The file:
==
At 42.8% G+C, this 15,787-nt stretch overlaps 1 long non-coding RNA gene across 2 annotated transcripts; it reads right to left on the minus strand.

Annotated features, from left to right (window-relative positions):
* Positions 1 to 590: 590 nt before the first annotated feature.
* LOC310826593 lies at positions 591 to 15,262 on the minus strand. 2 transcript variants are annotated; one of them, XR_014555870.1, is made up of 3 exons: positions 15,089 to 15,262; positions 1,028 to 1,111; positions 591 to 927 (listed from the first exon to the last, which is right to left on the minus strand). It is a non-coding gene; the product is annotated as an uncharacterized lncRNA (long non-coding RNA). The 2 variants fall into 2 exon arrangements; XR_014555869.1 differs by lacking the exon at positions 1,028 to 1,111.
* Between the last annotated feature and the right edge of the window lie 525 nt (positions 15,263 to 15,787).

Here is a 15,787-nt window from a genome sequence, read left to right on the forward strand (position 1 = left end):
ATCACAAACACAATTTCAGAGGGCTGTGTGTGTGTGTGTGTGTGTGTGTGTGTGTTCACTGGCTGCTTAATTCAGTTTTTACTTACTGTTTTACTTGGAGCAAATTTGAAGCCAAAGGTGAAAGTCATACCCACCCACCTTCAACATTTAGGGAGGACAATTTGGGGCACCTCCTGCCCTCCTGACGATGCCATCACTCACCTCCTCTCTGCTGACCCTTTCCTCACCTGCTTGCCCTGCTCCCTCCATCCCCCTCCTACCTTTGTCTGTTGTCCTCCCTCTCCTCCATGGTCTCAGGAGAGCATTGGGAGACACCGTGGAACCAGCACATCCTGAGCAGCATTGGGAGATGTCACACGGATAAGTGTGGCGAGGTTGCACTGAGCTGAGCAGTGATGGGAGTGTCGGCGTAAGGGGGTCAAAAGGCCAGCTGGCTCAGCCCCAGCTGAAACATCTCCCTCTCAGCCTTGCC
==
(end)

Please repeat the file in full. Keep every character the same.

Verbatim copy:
At 42.8% G+C, this 15,787-nt stretch overlaps 1 long non-coding RNA gene across 2 annotated transcripts; it reads right to left on the minus strand.

Annotated features, from left to right (window-relative positions):
* Positions 1 to 590: 590 nt before the first annotated feature.
* LOC310826593 lies at positions 591 to 15,262 on the minus strand. 2 transcript variants are annotated; one of them, XR_014555870.1, is made up of 3 exons: positions 15,089 to 15,262; positions 1,028 to 1,111; positions 591 to 927 (listed from the first exon to the last, which is right to left on the minus strand). It is a non-coding gene; the product is annotated as an uncharacterized lncRNA (long non-coding RNA). The 2 variants fall into 2 exon arrangements; XR_014555869.1 differs by lacking the exon at positions 1,028 to 1,111.
* Between the last annotated feature and the right edge of the window lie 525 nt (positions 15,263 to 15,787).

Here is a 15,787-nt window from a genome sequence, read left to right on the forward strand (position 1 = left end):
ATCACAAACACAATTTCAGAGGGCTGTGTGTGTGTGTGTGTGTGTGTGTGTGTGTTCACTGGCTGCTTAATTCAGTTTTTACTTACTGTTTTACTTGGAGCAAATTTGAAGCCAAAGGTGAAAGTCATACCCACCCACCTTCAACATTTAGGGAGGACAATTTGGGGCACCTCCTGCCCTCCTGACGATGCCATCACTCACCTCCTCTCTGCTGACCCTTTCCTCACCTGCTTGCCCTGCTCCCTCCATCCCCCTCCTACCTTTGTCTGTTGTCCTCCCTCTCCTCCATGGTCTCAGGAGAGCATTGGGAGACACCGTGGAACCAGCACATCCTGAGCAGCATTGGGAGATGTCACACGGATAAGTGTGGCGAGGTTGCACTGAGCTGAGCAGTGATGGGAGTGTCGGCGTAAGGGGGTCAAAAGGCCAGCTGGCTCAGCCCCAGCTGAAACATCTCCCTCTCAGCCTTGCC